Please Come Back, All is Forgiven

In a world in which SoFla hospitality ads demand that applicants be “sober” as well as have some “recent” experience–i.e., not 20 years ago when you were working part time while attending college and likely not sober–the professional server is a gem hidden among so much worthless rocks and sand particles.

This server oozes gentility and manners as well as finely honed skills to genuinely and appropriately serve you. This server is never overbearing in his efforts to make sure you are well taken care of. Rather than annoy you every five minutes by asking you how everything is, he knows exactly how the meal is going and adjusts accordingly. He offers a comped appetizer when the kitchen is slow, but before you realize how long it’s been since you ordered; he refills your water glass without having to be asked or brings another round at just the right moment; he senses when conversation with you is better left unspoken, but always manages to hack through his weeds to chat about where you are from and how adorable your toddler is when the time is right for you.

You may not remember your mediocre meal, but you likely will never forget “that server” who pampered you without ever crossing the lines of uncomfortable familiarity and forced cheerfulness, who deftly presented your entrees and cleared your appetizers with a smoothness that cannot be trained, who made you forget that you were in a dining room full of other guests because this server gave you 100 percent of his attention even as other guests demanded 100 percent of him for themselves.

You will go back to a place with semi-forgettable food if the service is impeccable. And, if you are fortunate enough to experience this kind of excellence, you will wonder how it is that such understated professional service has become a mostly obsolete commodity. You will, for the brief two hours you are breaking bread with friends or co-workers or loved ones, appreciate that this is what the dining out experience should always be and rarely is.

When you are lucky enough to be trained by one from the old school, you hope a little of what he is all about will become a part of your work persona, even though you know you will have to work hard to hone what is intuitive to him. He patiently answers your questions, even those asked for the third time in so many hours. He backs you up with all the behind-the-scenes details that make you appear to be a better server than you really are.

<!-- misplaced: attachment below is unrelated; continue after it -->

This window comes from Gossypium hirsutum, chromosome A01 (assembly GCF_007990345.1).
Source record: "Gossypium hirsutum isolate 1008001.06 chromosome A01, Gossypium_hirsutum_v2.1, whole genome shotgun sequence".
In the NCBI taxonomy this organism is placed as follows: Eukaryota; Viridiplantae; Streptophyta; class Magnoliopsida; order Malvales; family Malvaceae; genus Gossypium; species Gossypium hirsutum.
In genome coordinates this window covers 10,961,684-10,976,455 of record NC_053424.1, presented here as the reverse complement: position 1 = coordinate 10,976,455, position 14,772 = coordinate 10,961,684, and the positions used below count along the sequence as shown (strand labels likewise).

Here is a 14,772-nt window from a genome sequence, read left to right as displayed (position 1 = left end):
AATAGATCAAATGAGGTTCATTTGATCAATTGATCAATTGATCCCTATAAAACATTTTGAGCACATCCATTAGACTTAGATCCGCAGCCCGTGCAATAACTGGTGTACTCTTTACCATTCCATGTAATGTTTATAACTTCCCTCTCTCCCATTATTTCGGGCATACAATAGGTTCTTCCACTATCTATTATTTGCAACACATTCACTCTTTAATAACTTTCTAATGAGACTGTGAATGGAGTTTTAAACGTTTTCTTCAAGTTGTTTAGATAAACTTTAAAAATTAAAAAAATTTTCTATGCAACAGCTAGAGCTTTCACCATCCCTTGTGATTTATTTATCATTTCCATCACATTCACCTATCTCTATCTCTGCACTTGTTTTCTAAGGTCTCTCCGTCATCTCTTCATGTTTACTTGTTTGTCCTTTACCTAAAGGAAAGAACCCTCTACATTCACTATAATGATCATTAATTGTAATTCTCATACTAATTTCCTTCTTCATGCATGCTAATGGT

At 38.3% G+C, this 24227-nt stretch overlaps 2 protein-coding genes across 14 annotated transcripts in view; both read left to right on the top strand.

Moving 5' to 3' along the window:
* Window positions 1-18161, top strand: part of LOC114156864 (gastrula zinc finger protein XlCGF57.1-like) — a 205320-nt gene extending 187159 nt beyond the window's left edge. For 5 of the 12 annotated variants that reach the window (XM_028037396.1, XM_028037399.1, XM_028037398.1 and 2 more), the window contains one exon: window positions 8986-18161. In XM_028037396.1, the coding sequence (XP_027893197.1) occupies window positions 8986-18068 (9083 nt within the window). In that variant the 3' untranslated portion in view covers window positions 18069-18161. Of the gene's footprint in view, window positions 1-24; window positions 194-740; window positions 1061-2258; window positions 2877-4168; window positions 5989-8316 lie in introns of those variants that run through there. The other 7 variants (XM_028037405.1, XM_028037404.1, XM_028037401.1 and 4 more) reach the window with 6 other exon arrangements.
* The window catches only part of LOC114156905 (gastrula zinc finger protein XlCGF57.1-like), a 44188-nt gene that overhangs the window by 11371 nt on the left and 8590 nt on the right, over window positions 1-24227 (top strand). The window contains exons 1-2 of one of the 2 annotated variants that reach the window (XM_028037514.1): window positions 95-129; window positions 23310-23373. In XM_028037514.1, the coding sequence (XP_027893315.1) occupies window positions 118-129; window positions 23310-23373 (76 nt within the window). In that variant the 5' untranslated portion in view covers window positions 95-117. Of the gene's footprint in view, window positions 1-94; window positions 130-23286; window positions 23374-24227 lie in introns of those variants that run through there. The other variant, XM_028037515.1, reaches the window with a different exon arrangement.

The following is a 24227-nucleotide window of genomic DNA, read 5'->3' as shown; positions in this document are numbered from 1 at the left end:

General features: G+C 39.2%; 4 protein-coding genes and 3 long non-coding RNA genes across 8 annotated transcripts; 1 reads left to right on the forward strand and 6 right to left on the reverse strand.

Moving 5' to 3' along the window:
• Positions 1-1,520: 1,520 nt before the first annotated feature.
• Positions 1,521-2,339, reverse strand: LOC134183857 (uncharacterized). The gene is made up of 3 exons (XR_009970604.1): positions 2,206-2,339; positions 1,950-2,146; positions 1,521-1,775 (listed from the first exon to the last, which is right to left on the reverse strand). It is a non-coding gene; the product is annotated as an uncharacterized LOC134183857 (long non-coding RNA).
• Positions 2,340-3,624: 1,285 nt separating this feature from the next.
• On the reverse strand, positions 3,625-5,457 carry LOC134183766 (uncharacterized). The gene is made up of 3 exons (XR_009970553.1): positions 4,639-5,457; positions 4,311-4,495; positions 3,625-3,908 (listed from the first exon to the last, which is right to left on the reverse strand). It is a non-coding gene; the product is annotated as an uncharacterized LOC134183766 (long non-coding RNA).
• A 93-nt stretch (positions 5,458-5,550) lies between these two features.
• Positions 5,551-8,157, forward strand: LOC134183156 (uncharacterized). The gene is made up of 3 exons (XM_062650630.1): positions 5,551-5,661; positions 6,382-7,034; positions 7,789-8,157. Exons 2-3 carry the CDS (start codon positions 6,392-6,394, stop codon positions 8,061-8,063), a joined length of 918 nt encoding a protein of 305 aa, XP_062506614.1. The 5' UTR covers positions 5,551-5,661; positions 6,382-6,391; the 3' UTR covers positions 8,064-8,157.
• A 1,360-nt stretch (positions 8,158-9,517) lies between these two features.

He applauds your successes on his slow days. He gives away a table to you when he knows the host seems to have forgotten to seat your section, pretending he is too overwhelmed to take it himself. He senses your frustrations with lazy co-workers, thoughtless managers and unforgiving needy guests by quietly saying, “Go grab a cigarette out back; I’ll watch your tables.”

He always smiles like he means it. He listens to you rail against the lousy tips and brutal schedule and tells you he hopes you hang in there because you are a pleasure to work with and you’ve even taught him a few things.

You won’t ever forget the in-season shift when everyone but you and he called out, and you and he successfully handled the unending stream of the hungry with a silent communication and understanding that you thought was only possible between twin siblings.

You couldn’t be less like his unflappable self. You vow every work day you will try to be. You cannot thank him enough every single day.

As I puzzle over and worry about his two-week, no-call/no-show absence, I wonder if the standard of perfection to which he holds himself and of which we, his co-workers, take for granted, took some sort of great and horrible toll on him. I don’t think I will ever know. He hasn’t taken any of my dozens of phone calls or responded to my worried texts. His voicemail box is full. Clearly, I am not the only worried one. Nor am I the only selfish one who is so very anxious for him to come back to work to make my work world bearable is this unbearably slow and mismanaged off season.

I always viewed my blog category titled “Beloved Co-workers” as a sidelong sarcastic wink. Until he left without warning, without a word. Damn.






6 responses to “Please Come Back, All is Forgiven”

  1. Ex-Restaurant Manager Avatar

    The shifts always go faster when working with someone like that, don’t they, RG? Here’s hoping your compatriot returns and brings smooth shifts back to you.

  2. Restaurant Gal Avatar
    Restaurant Gal

    Ex-Restaurant Manager–It’s hard to work and play with the others when the others seem almost glad this great co-worker is gone. I guess they think their inattention to guests, extreme tardiness, texting in the side station, and vanishing acts throughout the shift will be less noticed now that a standard of excellence is gone.

  3. joeinvegas Avatar

    Does this mean that you are the new standard?

  4. L. Avatar

    If you ever find out what happened to him, please update us. I wonder if the silence is just the male way of handling his personal crisis …not trying to keep his distance from a friend like you. You did a fine job on this piece.

  5. Julie Avatar

    RG — Does this man live alone? Has anyone gone to his home to check on him?

  6. Restaurant Gal Avatar
    Restaurant Gal

    joeinVegas–Not really. Trying times they are a happening since my work pal left.

    L.–I will let you know if and when I know.

    Julie–No. Yes. No clue where he is. I am still very concerned.